The design utilises the venturi effect to produce the airflow. It will utilise a fan (most likely) in the base to create the required air pressure to get the venturi working. Basically, you inject air radially around the circumference towards the direction of required flow and the resulting low pressure generated behind this point draws more air in...

Very simple and if you have a compressed air system, no moving parts at the unit. Good for stirring up air or dust/gas extraction with no electrical components.

Lawrie Simmonds
19th October, 2009 @ 01:24 am PDT

Wow. This seems to be ideal for kids rooms and even hospitals, or anywhere else where a fan is needed but the danger of spinning blades is not. I can imagine a time, not very long from now, when having regular fans in the nursery will be considered criminal child endangerment. $300. is cheap compared to the price of a severed limb, after all.

19th October, 2009 @ 08:19 am PDT

If he added a lamp to it (maybe an alarm clock at the base) it would be a brilliant addition to any room. You would not need to store it in the winter and if he made it a heater too. . . well, let's just say I'll order three of them!

Knut Scott Lindsley
19th October, 2009 @ 09:31 pm PDT

I've played with one of these are they are really cool. They put out a serious amount of air. Even having an engineering background with a ton of fluid dynamics, I couldn't figure out how they could generate such a volume of air with the way it is configured, but I would imagine that there is a venturi effect around the entire ring of the fan. Anyway, pretty pricey, but definitely a really cool piece of equipment.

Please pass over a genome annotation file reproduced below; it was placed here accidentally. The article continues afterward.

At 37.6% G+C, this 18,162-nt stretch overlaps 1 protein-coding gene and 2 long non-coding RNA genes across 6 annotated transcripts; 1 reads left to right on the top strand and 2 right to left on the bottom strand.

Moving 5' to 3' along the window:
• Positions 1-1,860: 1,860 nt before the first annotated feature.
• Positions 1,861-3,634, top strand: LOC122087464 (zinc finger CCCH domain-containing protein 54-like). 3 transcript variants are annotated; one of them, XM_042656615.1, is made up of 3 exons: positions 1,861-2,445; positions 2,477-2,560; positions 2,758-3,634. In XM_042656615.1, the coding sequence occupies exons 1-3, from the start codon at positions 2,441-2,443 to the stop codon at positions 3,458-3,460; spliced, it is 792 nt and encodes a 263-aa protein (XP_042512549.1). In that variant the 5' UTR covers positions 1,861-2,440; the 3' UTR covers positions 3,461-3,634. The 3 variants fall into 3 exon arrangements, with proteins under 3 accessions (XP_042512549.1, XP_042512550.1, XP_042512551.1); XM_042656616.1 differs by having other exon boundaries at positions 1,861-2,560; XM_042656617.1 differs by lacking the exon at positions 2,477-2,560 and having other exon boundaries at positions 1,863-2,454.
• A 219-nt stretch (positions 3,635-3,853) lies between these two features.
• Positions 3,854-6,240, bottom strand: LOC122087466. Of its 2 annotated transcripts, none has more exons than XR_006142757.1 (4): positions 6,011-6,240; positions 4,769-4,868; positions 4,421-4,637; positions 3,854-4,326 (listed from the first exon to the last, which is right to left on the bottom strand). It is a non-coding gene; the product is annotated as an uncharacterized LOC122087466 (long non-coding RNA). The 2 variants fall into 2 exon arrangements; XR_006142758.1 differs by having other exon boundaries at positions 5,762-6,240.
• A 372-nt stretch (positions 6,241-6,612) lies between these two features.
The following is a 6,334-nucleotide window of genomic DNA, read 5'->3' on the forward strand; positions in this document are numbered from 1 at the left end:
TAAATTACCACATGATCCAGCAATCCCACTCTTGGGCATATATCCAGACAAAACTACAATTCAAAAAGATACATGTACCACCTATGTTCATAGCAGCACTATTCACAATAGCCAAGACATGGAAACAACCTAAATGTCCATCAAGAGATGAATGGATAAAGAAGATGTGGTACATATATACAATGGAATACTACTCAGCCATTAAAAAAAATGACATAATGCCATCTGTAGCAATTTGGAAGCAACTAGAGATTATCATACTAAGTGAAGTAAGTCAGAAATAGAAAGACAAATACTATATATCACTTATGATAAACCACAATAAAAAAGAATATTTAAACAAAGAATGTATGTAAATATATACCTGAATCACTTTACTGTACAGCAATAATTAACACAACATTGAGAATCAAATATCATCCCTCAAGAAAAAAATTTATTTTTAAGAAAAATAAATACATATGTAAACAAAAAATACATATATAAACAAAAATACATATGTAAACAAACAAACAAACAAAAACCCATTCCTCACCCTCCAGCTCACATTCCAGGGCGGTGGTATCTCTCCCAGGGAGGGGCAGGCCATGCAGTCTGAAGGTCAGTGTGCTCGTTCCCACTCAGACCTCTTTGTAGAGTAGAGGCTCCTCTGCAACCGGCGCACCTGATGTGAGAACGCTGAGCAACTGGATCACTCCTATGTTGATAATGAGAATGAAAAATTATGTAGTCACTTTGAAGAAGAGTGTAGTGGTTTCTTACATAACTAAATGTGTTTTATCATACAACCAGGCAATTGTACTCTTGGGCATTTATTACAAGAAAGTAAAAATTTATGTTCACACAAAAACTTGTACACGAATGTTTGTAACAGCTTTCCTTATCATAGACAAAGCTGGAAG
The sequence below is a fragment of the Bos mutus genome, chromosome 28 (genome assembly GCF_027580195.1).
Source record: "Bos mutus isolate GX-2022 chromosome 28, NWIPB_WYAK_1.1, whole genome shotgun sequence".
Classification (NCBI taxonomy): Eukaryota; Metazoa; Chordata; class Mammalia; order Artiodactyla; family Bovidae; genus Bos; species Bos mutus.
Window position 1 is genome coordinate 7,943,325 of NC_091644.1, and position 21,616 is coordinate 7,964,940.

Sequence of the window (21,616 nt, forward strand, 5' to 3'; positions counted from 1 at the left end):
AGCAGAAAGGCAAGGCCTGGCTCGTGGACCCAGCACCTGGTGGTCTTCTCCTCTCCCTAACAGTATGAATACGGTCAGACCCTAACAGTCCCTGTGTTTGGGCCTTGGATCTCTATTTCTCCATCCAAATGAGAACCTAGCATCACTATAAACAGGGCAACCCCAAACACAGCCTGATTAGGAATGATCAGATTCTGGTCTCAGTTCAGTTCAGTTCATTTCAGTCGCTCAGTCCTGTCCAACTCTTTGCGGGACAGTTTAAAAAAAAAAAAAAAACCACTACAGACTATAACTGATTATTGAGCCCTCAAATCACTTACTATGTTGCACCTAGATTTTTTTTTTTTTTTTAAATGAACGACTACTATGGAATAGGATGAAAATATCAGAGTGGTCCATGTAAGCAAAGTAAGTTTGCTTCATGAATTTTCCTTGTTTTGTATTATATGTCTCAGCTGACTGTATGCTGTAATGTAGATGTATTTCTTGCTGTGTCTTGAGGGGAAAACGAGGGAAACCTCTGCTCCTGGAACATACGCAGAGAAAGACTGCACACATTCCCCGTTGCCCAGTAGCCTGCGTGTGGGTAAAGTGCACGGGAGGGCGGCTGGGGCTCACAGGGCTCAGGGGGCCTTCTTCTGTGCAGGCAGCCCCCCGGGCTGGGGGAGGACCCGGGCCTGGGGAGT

Jamie Estep
15th September, 2011 @ 02:10 pm PDT

Jamie or anyone esle who have used it,

How is the noise level?

You need a vaccuum cleaner like motor and fan to push with the speed to induce the associated vaccuum in the venturi like outlet, is it too noisy?

Alain Trahan
16th September, 2011 @ 06:51 am PDT

Noise level is probably lower than average fans.

I tested those Dyson fans in some shops. They look really cool and work well, however, even they advertise them by "They don't have fast-spinning blades that chop the air and cause uncomfortable buffeting. Instead, they use "Air Multiplier technology to draw in air and amplify it up to 18 times, producing an uninterrupted stream of smooth air."

Well, I couldn't feel the difference by trying them or a usual fan with eyes closed.

The bladeless design definitely have advantages but they are highly overpriced.

Imhof Iván
16th September, 2011 @ 09:50 am PDT

Definitely a good concept, but at those prices I'll just deal with that "annoying buffeting"

Forward Thinker
20th September, 2011 @ 07:59 pm PDT

NO, Dyson has not 'done away with blades'. He's only moved them into the base of the thing. They're still there, doing what rotating blades do, grab and throw chunks of air in a direction. The venting system no doubt helps decrease the fan blade pulsations. They're still there.

I agree with other commenters who want to see a heater version; one with a clock, etc.

Dan Lewis
14th March, 2013 @ 10:27 am PDT